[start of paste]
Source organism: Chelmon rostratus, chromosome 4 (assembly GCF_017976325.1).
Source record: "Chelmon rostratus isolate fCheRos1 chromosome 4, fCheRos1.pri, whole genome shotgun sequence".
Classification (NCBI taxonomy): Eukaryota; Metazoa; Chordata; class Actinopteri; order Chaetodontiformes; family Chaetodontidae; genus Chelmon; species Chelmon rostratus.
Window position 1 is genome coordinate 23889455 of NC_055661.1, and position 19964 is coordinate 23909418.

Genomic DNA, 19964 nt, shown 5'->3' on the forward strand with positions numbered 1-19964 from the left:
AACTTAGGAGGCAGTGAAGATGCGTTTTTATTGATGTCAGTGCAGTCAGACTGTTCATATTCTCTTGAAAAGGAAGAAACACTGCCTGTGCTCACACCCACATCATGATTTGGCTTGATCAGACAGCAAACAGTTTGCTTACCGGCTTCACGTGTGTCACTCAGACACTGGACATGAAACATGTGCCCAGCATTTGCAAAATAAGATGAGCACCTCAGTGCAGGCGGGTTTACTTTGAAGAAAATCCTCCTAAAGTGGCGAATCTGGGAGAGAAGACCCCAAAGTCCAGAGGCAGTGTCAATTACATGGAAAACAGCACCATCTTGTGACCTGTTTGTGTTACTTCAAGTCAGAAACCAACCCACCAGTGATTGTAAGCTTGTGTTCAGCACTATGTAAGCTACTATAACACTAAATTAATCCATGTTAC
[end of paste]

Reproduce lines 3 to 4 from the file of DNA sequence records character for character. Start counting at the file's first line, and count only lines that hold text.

Classification (NCBI taxonomy): Eukaryota; Metazoa; Chordata; class Actinopteri; order Chaetodontiformes; family Chaetodontidae; genus Chelmon; species Chelmon rostratus.
Window position 1 is genome coordinate 23889455 of NC_055661.1, and position 19964 is coordinate 23909418.